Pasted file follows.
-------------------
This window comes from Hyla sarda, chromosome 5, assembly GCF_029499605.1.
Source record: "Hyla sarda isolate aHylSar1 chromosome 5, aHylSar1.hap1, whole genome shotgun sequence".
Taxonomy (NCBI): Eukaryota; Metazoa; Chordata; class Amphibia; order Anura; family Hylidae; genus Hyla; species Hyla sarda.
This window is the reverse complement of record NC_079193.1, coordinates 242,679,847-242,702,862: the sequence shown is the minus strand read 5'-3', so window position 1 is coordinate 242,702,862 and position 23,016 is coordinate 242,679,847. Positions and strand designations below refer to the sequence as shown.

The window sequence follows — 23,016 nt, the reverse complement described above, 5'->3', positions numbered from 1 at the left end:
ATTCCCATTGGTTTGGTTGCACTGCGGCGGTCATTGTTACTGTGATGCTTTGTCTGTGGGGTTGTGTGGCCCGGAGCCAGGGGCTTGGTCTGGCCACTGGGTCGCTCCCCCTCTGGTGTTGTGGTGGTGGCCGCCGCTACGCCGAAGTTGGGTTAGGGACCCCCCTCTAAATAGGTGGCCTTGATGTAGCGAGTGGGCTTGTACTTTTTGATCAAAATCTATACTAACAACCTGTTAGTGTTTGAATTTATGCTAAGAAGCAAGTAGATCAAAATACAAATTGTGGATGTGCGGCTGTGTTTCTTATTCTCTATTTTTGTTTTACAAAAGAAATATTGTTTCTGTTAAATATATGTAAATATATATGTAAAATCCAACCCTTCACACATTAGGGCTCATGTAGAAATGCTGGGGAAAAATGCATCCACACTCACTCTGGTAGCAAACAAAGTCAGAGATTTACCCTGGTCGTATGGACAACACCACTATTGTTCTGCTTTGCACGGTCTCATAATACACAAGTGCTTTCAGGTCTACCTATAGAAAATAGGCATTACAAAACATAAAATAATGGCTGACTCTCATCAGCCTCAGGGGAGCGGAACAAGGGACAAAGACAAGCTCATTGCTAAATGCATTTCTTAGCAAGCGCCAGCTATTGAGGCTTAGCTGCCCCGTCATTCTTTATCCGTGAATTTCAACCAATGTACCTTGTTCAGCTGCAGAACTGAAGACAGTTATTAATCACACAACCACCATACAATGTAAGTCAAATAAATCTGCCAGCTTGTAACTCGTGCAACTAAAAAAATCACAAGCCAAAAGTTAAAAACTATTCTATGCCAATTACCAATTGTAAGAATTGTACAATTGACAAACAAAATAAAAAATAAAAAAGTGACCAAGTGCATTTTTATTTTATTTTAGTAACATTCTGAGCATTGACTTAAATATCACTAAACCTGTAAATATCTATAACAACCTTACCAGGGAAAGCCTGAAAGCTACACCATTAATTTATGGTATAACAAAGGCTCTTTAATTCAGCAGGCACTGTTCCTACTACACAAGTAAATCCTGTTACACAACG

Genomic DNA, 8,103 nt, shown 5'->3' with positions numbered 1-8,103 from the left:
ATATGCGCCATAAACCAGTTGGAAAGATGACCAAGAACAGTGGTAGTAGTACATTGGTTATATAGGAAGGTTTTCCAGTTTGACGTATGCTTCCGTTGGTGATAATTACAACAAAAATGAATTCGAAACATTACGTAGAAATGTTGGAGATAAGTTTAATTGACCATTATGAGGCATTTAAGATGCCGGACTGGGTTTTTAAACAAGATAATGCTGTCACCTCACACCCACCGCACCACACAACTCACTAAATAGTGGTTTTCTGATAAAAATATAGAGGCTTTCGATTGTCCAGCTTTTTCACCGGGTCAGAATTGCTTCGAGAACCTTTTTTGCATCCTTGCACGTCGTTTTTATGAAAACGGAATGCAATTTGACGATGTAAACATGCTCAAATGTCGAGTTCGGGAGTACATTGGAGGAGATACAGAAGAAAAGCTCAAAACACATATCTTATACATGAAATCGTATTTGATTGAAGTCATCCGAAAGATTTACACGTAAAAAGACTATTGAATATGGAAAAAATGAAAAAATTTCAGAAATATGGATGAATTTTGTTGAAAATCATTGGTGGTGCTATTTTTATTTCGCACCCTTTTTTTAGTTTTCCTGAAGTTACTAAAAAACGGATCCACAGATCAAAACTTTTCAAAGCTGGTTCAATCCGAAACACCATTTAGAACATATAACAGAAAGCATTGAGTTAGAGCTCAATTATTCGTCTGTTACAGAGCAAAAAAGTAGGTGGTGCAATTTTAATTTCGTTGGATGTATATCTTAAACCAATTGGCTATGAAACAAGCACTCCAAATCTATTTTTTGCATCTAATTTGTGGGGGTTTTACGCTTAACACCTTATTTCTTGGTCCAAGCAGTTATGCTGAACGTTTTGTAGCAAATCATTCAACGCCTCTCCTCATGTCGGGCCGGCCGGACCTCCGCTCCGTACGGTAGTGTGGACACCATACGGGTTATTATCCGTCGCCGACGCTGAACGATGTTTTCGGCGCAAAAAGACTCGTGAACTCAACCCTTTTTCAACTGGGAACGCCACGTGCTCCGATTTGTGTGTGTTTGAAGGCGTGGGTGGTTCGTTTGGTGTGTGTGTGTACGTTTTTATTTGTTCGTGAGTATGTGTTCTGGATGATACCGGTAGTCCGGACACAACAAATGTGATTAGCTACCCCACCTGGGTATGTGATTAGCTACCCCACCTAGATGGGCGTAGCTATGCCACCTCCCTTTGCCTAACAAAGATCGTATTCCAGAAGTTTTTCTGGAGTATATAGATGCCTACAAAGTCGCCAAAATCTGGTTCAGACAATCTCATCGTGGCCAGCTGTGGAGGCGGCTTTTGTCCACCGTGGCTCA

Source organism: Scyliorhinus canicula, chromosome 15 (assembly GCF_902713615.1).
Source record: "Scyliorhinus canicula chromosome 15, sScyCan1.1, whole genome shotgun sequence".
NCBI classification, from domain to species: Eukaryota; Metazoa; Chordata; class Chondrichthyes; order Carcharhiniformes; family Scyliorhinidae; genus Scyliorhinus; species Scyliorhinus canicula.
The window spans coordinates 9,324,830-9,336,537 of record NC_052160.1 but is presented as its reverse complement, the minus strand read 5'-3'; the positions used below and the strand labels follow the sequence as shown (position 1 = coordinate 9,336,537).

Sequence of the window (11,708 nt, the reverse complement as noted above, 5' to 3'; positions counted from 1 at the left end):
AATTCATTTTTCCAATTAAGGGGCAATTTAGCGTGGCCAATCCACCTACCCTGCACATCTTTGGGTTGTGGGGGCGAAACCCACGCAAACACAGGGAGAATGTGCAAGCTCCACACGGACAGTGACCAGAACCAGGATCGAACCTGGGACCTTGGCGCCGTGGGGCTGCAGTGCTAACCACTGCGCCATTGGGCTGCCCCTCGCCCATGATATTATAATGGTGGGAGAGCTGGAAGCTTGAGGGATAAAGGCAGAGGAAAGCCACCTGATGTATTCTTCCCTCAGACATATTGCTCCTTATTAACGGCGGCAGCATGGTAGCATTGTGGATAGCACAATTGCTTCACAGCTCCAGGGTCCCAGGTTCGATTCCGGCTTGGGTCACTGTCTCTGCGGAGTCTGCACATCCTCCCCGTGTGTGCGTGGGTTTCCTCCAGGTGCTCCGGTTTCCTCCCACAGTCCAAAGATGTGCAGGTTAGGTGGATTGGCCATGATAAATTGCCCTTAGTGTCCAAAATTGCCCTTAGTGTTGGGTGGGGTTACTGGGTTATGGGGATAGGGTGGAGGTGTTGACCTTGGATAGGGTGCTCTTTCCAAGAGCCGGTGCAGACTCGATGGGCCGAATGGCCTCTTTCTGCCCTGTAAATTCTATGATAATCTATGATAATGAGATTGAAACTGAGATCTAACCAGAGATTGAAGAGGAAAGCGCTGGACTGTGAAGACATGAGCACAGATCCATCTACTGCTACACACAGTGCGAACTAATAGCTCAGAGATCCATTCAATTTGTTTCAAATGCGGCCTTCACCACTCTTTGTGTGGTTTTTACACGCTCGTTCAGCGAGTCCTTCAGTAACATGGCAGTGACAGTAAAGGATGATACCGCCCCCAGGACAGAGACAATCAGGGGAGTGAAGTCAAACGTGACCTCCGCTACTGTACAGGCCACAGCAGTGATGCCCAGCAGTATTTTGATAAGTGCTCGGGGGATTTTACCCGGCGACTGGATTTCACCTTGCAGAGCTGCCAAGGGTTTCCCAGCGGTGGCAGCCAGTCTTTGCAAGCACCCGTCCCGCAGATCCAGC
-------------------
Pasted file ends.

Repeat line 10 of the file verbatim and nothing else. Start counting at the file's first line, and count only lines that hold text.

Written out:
Source record: "Scyliorhinus canicula chromosome 15, sScyCan1.1, whole genome shotgun sequence".